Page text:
The seller is listed as Rockin R Ranch, with an address in Bonham, Texas. When KSLA News 12 called the number listed on the agreement, we spoke with the same man named Russell that Stanley says sold him the puppy on April 16. Russell told us he has customers all over Louisiana, and he stands by every dog he sells. He also informed us of his intent to honor the guarantee. Before we could ask why he was willing to do so in spite of the puppy's condition and that fact that it had been more than three days since the purchase, Russell abruptly hung up. We were also unable to ask him if he had a permit to sell the puppies in Bossier City, as required by city zoning regulations and ordinance for peddlers and 'itinerant vendors.'
Metropolitan Planning Commission Executive Director Sam Marsiglia says there is no record of any applications for such permits during that time period.
It was complaints about parking lot puppy peddlers, and Stanley's story in particular, that prompted the Bossier City MPC to crack down on itinerant vendors starting this week. "Lately it's been the dogs, seems to be a lot of that on Airline Drive," says Marsiglia, But it's not just Airline. They tend to target all of the city's busiest thoroughfares, including Barksdale Boulevard, Benton Road and East Texas Street, counting on the heavy traffic to increase their odds of an impulse sale. But since they tend to set up shop on weekends when city inspectors are off, Marsiglia says the laws have not been strictly enforced. "Usually it's not that big a deal, but when you're involving people with big-ticket items, having a hard time with recourse if it doesn't work out, we've just decided to become more aggressive about it."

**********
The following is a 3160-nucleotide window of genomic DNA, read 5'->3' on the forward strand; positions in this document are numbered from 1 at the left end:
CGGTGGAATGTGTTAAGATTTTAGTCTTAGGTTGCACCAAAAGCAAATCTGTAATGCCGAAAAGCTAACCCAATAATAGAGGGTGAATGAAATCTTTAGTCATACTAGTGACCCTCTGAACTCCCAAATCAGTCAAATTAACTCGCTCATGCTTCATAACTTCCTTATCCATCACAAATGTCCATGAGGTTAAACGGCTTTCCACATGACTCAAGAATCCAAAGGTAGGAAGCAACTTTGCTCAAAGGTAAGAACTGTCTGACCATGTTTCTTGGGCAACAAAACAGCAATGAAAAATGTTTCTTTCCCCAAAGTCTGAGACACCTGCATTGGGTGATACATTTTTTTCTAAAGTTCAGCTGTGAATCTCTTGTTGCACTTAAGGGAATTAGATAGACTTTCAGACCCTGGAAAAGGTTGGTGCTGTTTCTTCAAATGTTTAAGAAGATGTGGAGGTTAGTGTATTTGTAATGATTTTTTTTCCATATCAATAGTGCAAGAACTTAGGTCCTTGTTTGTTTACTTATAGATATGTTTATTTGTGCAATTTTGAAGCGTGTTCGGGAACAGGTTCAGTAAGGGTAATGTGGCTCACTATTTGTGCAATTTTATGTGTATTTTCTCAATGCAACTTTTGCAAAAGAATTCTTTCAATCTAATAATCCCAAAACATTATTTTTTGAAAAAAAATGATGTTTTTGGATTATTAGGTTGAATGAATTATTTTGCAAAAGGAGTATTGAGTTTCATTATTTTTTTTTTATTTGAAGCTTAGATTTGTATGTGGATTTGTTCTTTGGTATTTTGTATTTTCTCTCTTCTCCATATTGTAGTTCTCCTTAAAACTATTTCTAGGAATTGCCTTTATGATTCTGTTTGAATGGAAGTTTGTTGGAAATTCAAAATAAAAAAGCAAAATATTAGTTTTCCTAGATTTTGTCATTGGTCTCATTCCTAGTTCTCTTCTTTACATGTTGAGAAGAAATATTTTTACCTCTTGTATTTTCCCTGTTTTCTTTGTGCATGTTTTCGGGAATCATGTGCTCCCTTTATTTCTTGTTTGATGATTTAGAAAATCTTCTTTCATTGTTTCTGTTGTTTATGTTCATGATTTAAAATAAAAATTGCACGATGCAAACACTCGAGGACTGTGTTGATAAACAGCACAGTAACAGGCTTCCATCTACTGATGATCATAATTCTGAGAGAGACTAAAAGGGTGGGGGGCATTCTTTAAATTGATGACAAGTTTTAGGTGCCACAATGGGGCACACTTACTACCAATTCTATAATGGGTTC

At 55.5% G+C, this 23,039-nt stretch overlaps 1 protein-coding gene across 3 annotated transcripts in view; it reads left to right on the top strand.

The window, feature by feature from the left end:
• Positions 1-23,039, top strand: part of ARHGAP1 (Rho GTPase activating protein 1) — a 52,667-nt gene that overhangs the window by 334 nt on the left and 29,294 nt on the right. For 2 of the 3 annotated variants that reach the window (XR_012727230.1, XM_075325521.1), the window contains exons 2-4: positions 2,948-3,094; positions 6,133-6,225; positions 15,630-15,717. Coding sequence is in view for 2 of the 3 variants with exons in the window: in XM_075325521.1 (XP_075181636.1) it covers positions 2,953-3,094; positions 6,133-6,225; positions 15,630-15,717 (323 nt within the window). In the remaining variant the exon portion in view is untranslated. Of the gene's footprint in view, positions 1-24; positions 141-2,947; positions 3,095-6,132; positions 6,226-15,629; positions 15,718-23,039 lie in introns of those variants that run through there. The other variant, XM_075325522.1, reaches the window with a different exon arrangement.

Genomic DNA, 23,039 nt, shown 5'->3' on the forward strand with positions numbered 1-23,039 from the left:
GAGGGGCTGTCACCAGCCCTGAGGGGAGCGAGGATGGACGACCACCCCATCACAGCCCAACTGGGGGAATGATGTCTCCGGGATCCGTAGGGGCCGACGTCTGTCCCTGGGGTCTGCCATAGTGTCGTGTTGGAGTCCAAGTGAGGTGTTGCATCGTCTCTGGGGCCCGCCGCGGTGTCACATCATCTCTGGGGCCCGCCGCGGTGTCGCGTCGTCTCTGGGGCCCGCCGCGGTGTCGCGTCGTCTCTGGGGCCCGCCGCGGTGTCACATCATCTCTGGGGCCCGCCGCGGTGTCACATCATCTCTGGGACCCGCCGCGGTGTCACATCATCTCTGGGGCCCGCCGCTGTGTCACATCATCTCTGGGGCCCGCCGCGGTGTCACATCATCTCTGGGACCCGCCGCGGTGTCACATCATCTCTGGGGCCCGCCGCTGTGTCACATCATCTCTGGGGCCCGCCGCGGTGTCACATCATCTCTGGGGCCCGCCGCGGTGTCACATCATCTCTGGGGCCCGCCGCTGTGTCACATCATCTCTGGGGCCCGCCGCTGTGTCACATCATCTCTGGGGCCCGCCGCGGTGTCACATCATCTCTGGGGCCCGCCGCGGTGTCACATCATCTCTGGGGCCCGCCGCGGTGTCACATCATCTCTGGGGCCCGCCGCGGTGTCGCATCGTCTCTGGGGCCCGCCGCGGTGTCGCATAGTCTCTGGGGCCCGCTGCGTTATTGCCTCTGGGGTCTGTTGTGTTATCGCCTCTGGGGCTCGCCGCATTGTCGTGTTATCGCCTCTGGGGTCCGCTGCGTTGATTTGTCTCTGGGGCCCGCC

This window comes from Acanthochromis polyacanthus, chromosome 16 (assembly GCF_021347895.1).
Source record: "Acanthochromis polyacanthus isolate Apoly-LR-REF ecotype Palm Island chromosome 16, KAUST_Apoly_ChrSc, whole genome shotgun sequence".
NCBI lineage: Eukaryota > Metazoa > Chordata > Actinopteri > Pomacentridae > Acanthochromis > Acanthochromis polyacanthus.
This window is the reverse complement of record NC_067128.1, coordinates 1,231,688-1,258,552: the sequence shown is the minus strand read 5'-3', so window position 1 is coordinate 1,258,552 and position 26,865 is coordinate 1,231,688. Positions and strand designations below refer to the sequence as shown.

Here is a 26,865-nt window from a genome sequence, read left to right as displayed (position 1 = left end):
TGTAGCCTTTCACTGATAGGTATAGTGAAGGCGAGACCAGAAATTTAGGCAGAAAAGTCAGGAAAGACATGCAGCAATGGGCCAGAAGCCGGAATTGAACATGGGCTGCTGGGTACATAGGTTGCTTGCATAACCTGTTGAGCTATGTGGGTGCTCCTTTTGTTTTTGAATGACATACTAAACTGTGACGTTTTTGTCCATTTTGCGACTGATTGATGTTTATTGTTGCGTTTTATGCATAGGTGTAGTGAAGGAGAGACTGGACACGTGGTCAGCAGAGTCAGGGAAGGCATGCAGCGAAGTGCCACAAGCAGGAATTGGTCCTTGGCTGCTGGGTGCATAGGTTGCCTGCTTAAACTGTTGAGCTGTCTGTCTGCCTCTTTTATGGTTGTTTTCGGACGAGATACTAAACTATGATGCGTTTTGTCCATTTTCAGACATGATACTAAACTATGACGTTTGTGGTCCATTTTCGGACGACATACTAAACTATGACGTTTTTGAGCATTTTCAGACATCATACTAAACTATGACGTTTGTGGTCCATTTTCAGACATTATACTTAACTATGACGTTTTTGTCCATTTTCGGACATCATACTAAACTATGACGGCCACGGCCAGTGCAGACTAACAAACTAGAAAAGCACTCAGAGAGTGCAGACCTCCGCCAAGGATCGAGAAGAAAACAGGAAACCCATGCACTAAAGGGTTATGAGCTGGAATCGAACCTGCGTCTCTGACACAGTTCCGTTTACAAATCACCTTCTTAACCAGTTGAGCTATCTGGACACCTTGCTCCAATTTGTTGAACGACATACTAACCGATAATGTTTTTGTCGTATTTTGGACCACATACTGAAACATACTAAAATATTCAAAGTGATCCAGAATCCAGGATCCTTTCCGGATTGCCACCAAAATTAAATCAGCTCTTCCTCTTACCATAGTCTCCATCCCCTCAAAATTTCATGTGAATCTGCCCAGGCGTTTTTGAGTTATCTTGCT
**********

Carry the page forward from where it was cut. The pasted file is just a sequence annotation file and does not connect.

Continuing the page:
He's asked the Bossier City Police to keep an eye out, "and if they see one, even on weekends, they're going to contact me or the inspectors in my office, and we're going to meet them out there and issue all the citations that they're supposed to get."
Peddlers are also required to get notarized proof of permission from the property owners where they set up to sell their goods. The property on Airline Drive was purchased by Raising Cane's, Inc., more than three months ago. A representative with the Baton Rouge-based restaurant chain says they never received or granted a request for permission to peddle on their property. Messages left at the number for Rockin R Ranch have not been returned.
Stanley says Rockin R Ranch has called him back, however, and agreed to refund the money paid for the dog. Stanley says he hasn't seen the money yet, but he's hopeful. Whatever happens, he says the whole experience has been a painful and expensive lesson: "If you buy a dog from a breeder, the first thing you better go straight to the vet!" And he says he'll be more careful about who he's buying from in the future.
The USDA regulates "volume" commercial dog breeders and whole-sale dealers, but not backyard and hobby breeders. States have the authority to create and enforce their own laws to regulate animals sold by pet stores or individuals directly to the public, but there are no such laws in Louisiana or Texas.
Calls to both Bossier and Caddo Parish Animal Welfare offices indicate there are licenses and permits required, even for backyard and hobby breeders, but that those laws are rarely enforced mainly because there is not enough manpower to go after every breeder who deals through the classifieds and operates out of their home.